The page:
Cruise ship company Carnival (LSE:CCL) has been the highest riser in the FTSE 250 over the last month. During that time, the Carnival share price has been boosted just short of 50% to today’s price of 1,765p.
Like many travel and leisure stocks, the shares took a beating in the stock market crash which followed the onset of Covid-19. Despite its short-term gains, the Carnival share price has lost 24% of its value over the last 12 months.
With the cruise holiday industry brought to a virtual standstill by global pandemic restrictions, the shares have been buoyed by the rollout of the vaccine program. So where do I see Carnival shares headed over the next few years?
Why is the Carnival share price rising?
For me, the main reason that the shares have seen such a significant recovery recently is simply due to developments in the fight against Covid-19. As Boris Johnson announced tentative measures to ease the lockdown in the UK, investors appear to be optimistic that international travel will be allowed to resume on a larger scale at some point this year.
Carnival has said it hopes to begin operating its cruises again this year. I think realistically it will be closer to 2022 before cruises will be able to operate at something close to normal trading conditions.
As well as that optimism, Carnival also announced last month it would be launching a $1bn share offering of its common stock. The company said it would be using its proceeds from the stock sale for “general corporate purposes”.
I’m not particularly convinced by that statement, although the market appears to have responded well to the stock offering. If I was a shareholder I would want to hear more information about what those “purposes” are.
As is to be expected, Carnival’s balance sheet has taken quite a battering over the last year. At the beginning of the year the company said its net loss for the most recent quarter was £1.6bn.
While that is clearly an unsustainable figure in the long term, the company added it burnt through slightly less money than expected in the final quarter.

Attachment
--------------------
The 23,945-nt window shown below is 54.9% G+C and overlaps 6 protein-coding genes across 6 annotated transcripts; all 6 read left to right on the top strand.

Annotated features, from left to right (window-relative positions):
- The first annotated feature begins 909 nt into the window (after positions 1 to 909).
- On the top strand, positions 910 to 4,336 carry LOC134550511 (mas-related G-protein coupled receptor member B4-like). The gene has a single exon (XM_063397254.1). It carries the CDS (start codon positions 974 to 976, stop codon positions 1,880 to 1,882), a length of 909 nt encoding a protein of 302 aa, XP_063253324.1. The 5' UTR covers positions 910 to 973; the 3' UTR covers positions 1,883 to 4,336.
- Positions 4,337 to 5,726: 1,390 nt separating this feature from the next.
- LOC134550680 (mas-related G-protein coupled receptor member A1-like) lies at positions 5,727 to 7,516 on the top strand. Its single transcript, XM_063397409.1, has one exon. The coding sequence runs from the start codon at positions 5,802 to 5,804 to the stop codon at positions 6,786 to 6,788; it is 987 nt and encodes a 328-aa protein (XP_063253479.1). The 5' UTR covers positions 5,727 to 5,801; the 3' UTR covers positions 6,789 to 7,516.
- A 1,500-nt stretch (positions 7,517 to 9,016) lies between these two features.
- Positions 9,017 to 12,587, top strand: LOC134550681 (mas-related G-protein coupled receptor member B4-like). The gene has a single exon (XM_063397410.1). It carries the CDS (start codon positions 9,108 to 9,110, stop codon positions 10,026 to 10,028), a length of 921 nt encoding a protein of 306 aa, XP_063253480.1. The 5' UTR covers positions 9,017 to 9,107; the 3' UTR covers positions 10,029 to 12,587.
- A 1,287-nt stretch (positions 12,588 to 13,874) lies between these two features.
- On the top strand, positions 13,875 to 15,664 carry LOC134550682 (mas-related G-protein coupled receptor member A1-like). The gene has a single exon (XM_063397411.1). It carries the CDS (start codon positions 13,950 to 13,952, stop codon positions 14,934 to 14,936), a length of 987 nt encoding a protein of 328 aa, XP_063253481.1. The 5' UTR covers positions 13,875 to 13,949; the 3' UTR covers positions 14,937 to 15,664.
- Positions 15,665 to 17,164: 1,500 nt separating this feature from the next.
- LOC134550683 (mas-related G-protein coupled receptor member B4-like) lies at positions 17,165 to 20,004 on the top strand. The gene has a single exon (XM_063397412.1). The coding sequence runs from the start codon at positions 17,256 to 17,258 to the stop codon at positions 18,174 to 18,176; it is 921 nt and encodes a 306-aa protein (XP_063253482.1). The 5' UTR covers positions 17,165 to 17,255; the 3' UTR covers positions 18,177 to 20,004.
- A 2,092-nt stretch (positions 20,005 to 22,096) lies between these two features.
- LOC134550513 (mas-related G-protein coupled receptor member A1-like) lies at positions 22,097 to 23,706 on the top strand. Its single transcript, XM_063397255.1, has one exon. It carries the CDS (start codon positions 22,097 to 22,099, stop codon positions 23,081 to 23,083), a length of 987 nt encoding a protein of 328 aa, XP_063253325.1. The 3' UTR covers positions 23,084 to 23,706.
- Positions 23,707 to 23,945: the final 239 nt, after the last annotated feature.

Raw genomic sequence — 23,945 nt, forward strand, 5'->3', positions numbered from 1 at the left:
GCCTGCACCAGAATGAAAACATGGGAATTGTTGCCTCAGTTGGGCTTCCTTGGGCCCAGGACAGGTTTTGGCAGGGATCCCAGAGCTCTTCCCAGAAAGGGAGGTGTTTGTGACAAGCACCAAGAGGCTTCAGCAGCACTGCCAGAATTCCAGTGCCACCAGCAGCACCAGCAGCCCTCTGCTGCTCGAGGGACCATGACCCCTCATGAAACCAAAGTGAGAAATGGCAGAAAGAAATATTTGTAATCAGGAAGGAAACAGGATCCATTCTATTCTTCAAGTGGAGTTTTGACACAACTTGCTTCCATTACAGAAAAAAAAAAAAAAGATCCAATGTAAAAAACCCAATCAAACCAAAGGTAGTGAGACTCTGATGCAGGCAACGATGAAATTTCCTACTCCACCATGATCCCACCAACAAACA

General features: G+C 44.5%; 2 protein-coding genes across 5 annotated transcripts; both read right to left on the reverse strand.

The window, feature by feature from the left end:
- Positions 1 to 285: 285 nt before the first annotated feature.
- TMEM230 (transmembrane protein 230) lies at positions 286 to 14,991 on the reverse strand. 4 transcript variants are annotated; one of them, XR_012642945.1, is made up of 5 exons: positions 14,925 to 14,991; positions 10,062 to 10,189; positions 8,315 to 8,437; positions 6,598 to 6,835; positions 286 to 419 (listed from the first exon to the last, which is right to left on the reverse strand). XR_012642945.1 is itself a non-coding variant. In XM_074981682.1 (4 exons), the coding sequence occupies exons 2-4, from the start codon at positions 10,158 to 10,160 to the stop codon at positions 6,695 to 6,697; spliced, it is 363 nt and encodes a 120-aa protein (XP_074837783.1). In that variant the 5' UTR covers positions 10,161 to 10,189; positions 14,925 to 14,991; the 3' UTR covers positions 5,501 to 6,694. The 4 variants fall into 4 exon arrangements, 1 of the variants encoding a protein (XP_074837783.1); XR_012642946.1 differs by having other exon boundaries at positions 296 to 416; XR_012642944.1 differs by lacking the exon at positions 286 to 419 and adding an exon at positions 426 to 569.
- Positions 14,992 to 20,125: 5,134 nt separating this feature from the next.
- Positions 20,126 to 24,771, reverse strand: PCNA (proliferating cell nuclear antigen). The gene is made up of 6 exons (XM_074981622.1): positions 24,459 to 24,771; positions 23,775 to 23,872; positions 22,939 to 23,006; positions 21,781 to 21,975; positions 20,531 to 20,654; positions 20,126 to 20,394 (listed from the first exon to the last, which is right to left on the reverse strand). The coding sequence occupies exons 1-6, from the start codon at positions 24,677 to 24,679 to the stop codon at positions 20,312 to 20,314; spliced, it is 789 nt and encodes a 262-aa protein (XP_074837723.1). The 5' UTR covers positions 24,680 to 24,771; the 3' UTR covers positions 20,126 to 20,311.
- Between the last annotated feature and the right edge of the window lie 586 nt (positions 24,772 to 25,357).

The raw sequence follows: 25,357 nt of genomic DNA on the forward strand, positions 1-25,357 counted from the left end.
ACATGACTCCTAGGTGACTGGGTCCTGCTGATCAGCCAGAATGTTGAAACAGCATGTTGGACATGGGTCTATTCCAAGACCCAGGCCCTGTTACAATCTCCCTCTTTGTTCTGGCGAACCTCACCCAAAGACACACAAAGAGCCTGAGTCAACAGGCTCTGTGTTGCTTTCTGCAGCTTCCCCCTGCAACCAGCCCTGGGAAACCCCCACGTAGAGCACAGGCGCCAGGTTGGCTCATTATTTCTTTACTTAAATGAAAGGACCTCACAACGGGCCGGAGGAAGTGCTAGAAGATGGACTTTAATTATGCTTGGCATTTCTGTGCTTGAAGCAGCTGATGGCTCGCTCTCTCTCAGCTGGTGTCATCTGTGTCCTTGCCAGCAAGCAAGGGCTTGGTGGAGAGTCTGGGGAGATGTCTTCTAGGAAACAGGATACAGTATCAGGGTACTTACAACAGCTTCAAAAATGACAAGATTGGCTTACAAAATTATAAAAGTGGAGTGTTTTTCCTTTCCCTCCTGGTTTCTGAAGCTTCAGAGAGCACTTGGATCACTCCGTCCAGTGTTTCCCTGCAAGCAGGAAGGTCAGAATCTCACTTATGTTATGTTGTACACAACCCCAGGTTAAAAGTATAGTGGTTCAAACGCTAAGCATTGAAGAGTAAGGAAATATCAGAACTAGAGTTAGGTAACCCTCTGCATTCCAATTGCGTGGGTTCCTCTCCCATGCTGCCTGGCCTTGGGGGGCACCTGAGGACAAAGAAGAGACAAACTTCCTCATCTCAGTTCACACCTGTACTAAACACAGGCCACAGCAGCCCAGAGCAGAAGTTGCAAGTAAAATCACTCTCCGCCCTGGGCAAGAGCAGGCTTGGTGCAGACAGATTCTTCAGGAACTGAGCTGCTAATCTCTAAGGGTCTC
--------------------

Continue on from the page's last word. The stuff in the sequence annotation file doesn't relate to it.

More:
By the end of 2020, Carnival said it had $9.5bn of cash and cash equivalents. It will need to use some of this and perhaps extend credit agreements to see it through 2021.
While I do see travel and leisure stocks turning the corner this year for the most part, I think the cruise industry still has a way to go. With an older clientele and thousands of holidaymakers canned into one vessel, there could be plenty of difficult days still ahead for the business.
The company has said bookings for the second half of the year are within its historical range. Bookings for the first half of 2022 are higher than the same period in 2019. While that may be true, I fear further cancellations may significantly affect those numbers. I still see too much risk attached to the Carnival share price, and won’t be buying the shares right now.
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conorcoyle has no position in any of the shares mentioned. The Motley Fool UK has no position in any of the shares mentioned. Views expressed on the companies mentioned in this article are those of the writer and therefore may differ from the official recommendations we make in our subscription services such as Share Advisor, Hidden Winners and Pro. Here at The Motley Fool we believe that considering a diverse range of insights makes us better investors.